; VoiceGuide Result Variables extracted from the matched Inband Signalling stream
; multiple RV's are specified using 3 fields per RV:
; 1. Name
; 2. Start Postion
; 3. Length
; Result Variables extracted
; List of Result Variables extracted using this definition file:
; Inband_TOC = Type of call (TOC)
; Inband_Calling = Calling party
; Inband_Called = Called party
; Inband_Info = Additional calling party information
;5 digit station numbers, forwarded call
;5 digit station numbers, direct call
When using the file above the following Result Variables will be available to the script:
4the character sent
5 characters starting from position 5
In case of forwarded call the 5 characters starting from position 10, or an empty string case of a direct call
Last character of the data string.
The “Pattern” entries are defined according to the rules Visual Basic for Applications LIKE operator pattern definition, major part of which is quoted below:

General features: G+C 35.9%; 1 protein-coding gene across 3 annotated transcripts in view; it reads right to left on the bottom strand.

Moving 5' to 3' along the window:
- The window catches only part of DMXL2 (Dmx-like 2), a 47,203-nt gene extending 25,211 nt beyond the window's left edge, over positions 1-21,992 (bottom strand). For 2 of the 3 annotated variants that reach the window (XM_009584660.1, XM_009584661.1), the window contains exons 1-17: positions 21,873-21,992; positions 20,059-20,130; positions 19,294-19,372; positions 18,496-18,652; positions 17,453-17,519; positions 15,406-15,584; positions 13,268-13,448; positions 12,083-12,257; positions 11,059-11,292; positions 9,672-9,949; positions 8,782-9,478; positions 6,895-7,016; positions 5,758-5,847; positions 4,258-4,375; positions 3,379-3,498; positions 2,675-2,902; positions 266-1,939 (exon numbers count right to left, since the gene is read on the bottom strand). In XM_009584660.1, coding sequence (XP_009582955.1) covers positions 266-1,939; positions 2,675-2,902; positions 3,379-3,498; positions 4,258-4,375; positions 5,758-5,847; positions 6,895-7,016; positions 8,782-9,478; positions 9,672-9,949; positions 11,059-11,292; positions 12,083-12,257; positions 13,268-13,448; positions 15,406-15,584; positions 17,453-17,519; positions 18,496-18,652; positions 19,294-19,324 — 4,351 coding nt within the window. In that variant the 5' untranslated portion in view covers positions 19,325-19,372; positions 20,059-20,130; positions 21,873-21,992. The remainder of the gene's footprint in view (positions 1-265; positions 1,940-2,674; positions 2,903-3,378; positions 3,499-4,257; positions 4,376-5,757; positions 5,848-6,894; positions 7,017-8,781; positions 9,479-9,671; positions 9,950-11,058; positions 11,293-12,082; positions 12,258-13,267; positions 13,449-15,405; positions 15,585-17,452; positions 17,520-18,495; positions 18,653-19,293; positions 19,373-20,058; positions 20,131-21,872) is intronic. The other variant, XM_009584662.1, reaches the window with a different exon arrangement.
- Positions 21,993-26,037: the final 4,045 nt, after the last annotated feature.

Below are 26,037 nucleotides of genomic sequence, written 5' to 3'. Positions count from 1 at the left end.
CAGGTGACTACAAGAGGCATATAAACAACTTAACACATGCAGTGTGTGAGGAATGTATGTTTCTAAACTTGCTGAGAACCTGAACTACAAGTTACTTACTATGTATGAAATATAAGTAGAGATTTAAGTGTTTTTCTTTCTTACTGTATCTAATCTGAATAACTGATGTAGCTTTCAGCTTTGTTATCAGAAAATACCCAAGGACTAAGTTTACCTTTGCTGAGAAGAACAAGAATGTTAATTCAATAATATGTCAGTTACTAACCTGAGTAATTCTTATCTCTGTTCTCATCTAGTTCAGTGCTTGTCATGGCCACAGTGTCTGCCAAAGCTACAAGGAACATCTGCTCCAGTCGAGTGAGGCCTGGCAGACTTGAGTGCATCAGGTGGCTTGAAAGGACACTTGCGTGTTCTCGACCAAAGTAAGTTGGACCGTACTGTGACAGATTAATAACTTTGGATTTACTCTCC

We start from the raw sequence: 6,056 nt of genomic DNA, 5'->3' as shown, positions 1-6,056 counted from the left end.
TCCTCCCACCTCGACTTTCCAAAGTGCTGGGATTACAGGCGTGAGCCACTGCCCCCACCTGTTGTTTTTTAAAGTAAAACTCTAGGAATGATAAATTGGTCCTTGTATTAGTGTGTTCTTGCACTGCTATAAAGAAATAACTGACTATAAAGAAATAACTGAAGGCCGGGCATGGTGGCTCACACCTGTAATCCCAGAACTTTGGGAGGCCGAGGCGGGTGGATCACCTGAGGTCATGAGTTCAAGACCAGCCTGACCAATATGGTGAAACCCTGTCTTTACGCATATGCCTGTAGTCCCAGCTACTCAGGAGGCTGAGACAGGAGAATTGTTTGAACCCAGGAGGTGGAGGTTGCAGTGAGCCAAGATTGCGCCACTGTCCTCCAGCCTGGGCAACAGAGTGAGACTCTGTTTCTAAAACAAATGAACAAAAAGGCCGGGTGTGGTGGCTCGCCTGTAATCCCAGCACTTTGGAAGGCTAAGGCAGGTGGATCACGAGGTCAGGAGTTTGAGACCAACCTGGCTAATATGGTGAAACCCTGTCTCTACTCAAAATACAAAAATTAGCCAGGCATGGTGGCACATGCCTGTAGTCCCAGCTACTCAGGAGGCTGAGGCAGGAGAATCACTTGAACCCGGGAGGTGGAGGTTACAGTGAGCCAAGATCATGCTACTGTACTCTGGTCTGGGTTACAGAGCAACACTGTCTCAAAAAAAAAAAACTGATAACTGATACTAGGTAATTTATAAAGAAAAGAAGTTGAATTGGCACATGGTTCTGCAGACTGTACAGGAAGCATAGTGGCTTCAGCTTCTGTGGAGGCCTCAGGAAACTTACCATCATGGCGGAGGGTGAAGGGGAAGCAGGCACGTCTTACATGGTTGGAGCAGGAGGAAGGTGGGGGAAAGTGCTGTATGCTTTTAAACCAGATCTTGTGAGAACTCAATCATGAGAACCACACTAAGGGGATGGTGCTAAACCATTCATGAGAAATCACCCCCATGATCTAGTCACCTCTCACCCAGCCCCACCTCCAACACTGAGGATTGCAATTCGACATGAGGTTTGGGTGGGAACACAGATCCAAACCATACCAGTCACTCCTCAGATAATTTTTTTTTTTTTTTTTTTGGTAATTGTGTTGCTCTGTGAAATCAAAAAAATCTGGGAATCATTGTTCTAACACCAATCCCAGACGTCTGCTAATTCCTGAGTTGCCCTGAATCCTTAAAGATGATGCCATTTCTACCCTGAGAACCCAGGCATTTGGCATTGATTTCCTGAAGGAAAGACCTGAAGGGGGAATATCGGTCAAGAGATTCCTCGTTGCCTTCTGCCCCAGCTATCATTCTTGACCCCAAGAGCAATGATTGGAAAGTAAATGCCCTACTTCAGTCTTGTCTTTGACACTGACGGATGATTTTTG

Selecting “Inband Signaling Definition File”
To indicate that a particular “Inband Signaling Definition File” is to be used by the system the full path to the file must the specified in the VG.INI file, section [PBX], entry InbandSignalConfig. Eg:
;Inband signalling configuration file
Inband Signaling Call Answering and Timings
If Inband Signaling is defined, VoiceGuide will answer the call immediately when the call arrives and will then wait for up to 5 seconds for DTMF tones to arrive. Maximum time between successive DTMF tones is 0.5 seconds. Once DTMF signaling stops VoiceGuide will perform the pattern matching and start running the script
If Inband Signaling does not arrive within 5 seconds of answering the call VoiceGuide will start running the script and the Result variables which would have been defined as a result of any pattern matches will be left undefined.
The 5 sec / 0.5 sec timeouts were found to be suitable for most systems, please contact firstname.lastname@example.org if other timeout lengths are needed.